The Eight Circuit today upheld a lower court decision denying a preliminary injunction against enforcement of Minnesota’s PAC requirements in Minnesota Citizens Concerned for Life v. Swanson. A quick first reaction:
Basically, despite the U.S. Supreme Court decision in Citizens United v. Federal Election Commission, which held that corporations could not be forced to limit their political speech to a PAC, the 8th Circuit upheld Minnesota’s law requiring corporations to limit their political speech to a PAC. The Court reasoned that the Minnesota law did not limit the ability of a corporation to contribute to its own PAC, and the other requirements were basically about disclosure, which can be constitutionally mandated, so what’s the problem?
What the Court forgot to ask is whether the Minnesota law serves any purpose at all. While the majority is correct that it doesn’t limit corporate political spending, the registration and disclosure requirements provide no information to the public that serves a government interest, beyond that that would be required by Minnesota law if the PAC requirement were abolished. In other words, the law doesn’t even pass what we in the law biz call the “rational basis” test, since independent corporate expenditures have to be disclosed anyway, with or without the added burdens Minnesota creates by forcing corporations to use PACs to speak. The law’s sole remaining purpose seems to be to harass corporate speakers. Is there any other purpose? If, on the other hand, the majority is incorrect and the law does limit corporate spending, then it runs afoul of Citizens United.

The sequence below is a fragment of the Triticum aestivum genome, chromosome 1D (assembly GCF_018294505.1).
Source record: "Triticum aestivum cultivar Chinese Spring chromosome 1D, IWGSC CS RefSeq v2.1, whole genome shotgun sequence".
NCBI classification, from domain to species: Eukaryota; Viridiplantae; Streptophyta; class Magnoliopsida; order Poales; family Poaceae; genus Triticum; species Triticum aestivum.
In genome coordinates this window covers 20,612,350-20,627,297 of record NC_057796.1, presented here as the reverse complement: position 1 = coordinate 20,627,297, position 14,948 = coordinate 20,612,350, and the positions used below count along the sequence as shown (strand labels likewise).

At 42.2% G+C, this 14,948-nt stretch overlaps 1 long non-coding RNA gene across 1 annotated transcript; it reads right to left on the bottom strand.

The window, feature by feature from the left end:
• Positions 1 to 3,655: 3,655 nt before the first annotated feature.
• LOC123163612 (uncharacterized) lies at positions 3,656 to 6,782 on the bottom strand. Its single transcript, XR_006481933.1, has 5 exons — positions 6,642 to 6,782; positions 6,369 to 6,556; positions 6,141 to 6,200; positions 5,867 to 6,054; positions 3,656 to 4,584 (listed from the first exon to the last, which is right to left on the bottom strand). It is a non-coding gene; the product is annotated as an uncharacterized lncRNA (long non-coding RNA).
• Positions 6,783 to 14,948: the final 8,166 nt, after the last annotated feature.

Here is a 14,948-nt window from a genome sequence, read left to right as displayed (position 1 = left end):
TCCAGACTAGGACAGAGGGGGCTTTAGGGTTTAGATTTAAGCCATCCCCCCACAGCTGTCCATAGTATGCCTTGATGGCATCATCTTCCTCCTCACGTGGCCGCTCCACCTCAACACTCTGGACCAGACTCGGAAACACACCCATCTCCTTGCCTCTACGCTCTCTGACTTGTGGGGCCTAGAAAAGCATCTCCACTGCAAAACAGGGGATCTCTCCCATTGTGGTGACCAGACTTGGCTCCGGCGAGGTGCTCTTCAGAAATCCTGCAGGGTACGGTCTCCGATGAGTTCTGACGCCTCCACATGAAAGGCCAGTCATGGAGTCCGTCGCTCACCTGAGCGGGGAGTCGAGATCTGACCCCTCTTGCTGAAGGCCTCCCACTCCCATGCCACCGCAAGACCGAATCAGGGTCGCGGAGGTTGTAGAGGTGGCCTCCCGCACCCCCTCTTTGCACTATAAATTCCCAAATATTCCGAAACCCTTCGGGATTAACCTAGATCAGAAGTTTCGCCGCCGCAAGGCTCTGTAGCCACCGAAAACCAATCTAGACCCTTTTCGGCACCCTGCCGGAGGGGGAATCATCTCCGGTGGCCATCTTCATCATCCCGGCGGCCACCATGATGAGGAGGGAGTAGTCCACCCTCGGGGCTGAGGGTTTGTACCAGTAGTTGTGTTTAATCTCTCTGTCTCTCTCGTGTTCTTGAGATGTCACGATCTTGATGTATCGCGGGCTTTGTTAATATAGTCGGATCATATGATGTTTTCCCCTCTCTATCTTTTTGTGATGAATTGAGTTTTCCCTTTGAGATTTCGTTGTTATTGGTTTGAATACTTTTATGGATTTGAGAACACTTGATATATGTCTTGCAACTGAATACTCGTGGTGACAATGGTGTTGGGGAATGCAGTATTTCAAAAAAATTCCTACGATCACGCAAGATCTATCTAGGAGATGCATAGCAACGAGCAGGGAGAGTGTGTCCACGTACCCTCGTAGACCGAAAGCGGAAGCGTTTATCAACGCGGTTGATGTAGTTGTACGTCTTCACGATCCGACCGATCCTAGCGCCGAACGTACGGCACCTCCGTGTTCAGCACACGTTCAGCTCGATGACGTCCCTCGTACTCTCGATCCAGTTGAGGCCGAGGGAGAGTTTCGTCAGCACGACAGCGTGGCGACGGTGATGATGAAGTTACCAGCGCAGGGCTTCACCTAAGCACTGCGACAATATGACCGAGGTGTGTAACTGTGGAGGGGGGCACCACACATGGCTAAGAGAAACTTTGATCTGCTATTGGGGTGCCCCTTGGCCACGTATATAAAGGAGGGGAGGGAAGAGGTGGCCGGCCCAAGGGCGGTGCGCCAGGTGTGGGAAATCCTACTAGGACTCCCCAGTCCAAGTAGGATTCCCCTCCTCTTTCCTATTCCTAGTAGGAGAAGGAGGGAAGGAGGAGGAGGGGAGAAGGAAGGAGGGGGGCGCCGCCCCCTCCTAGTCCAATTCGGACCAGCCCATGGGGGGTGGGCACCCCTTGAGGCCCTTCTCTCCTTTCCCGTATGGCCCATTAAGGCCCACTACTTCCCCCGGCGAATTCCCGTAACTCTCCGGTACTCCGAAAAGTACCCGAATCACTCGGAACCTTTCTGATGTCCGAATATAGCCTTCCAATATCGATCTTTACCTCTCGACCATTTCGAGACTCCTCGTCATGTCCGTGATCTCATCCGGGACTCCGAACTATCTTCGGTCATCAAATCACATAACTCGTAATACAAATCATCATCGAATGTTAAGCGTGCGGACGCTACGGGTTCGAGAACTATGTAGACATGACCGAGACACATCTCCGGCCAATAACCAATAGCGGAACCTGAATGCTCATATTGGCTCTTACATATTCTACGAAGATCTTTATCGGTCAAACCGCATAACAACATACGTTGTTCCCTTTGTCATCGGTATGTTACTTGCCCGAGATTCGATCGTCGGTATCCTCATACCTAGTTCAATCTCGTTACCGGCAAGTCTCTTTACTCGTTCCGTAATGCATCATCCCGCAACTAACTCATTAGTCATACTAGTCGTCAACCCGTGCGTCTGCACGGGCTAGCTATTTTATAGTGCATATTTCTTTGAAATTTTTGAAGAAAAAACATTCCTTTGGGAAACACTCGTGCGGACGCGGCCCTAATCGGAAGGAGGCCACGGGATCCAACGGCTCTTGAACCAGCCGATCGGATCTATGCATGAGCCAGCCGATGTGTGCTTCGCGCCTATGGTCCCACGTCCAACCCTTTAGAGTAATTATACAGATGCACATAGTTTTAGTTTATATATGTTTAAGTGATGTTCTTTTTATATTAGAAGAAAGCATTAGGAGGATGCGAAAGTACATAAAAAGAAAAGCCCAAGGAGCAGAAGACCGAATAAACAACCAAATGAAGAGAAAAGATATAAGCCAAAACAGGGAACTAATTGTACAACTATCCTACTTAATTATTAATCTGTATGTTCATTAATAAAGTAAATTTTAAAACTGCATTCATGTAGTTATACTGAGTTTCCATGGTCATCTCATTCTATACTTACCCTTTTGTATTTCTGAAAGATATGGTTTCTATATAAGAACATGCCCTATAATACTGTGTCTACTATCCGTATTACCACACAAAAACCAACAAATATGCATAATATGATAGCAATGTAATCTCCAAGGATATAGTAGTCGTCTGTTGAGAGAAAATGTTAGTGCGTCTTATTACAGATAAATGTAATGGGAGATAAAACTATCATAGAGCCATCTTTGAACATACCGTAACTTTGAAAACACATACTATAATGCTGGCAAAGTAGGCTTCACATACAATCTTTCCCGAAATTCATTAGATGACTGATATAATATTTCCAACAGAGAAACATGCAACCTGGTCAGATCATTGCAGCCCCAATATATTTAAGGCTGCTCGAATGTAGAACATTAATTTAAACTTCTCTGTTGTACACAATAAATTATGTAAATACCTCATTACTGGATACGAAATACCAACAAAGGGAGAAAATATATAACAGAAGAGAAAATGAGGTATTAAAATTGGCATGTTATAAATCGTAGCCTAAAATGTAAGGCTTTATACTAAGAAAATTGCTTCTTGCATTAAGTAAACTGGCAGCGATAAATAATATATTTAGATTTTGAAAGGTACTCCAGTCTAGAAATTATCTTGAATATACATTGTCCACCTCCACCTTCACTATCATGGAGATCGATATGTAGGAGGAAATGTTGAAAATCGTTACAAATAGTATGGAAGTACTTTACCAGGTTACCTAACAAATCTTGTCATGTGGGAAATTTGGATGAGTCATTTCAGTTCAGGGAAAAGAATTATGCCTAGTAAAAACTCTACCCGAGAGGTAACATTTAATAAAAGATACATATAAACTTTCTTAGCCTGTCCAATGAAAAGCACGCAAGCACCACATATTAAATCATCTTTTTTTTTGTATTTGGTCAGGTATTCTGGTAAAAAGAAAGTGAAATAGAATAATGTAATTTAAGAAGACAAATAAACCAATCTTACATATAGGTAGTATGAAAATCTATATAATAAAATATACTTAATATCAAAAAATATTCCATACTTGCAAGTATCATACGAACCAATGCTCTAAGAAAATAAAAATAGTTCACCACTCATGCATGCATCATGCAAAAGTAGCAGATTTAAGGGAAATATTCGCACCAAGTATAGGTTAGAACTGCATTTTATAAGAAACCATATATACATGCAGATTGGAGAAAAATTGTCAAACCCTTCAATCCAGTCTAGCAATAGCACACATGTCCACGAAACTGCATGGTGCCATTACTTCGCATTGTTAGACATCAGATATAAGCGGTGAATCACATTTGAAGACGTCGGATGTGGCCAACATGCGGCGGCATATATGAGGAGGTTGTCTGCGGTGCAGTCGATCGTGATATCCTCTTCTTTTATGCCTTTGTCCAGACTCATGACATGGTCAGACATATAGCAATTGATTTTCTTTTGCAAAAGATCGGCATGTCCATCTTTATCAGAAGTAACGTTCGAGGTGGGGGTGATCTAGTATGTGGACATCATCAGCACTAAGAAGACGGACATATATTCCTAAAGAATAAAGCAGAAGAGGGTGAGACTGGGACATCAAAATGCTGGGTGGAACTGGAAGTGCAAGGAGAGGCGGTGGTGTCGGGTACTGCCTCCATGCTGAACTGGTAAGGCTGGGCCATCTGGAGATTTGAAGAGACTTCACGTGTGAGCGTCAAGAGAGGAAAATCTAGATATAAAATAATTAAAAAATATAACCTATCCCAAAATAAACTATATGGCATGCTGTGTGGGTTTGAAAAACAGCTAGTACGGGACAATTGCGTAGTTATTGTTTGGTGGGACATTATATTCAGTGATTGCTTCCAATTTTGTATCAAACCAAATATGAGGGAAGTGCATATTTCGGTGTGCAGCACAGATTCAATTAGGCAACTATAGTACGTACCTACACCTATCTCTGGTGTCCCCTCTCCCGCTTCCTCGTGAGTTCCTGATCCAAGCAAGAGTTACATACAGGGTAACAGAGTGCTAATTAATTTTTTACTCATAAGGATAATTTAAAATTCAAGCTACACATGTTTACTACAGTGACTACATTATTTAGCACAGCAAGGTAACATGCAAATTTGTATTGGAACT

The majority doesn’t really address what interest the state has in this scheme. Oh, it says that it provides the public with information, but so would a much simpler system that would not require termination reports, separate accounting, and so on. In other words, while the burden may be minor, it’s hard to see that the state has any interest in its specific regulatory scheme. In this respect, the majority is also simply factually wrong in saying that the system is not more burdensome than the federal regulations.
If the decision stands (and we should also note it is only at the preliminary injunction stage), it will add years more litigation as states, egged on by those who simply want to limit speech, test how far they can go in still requiring the establishment and use of PACs.
This was an easy case, a routine ground ball to second base. And the court threw it over the first baseman’s head and into the stands. Let’s hope an en banc panel straightens it out.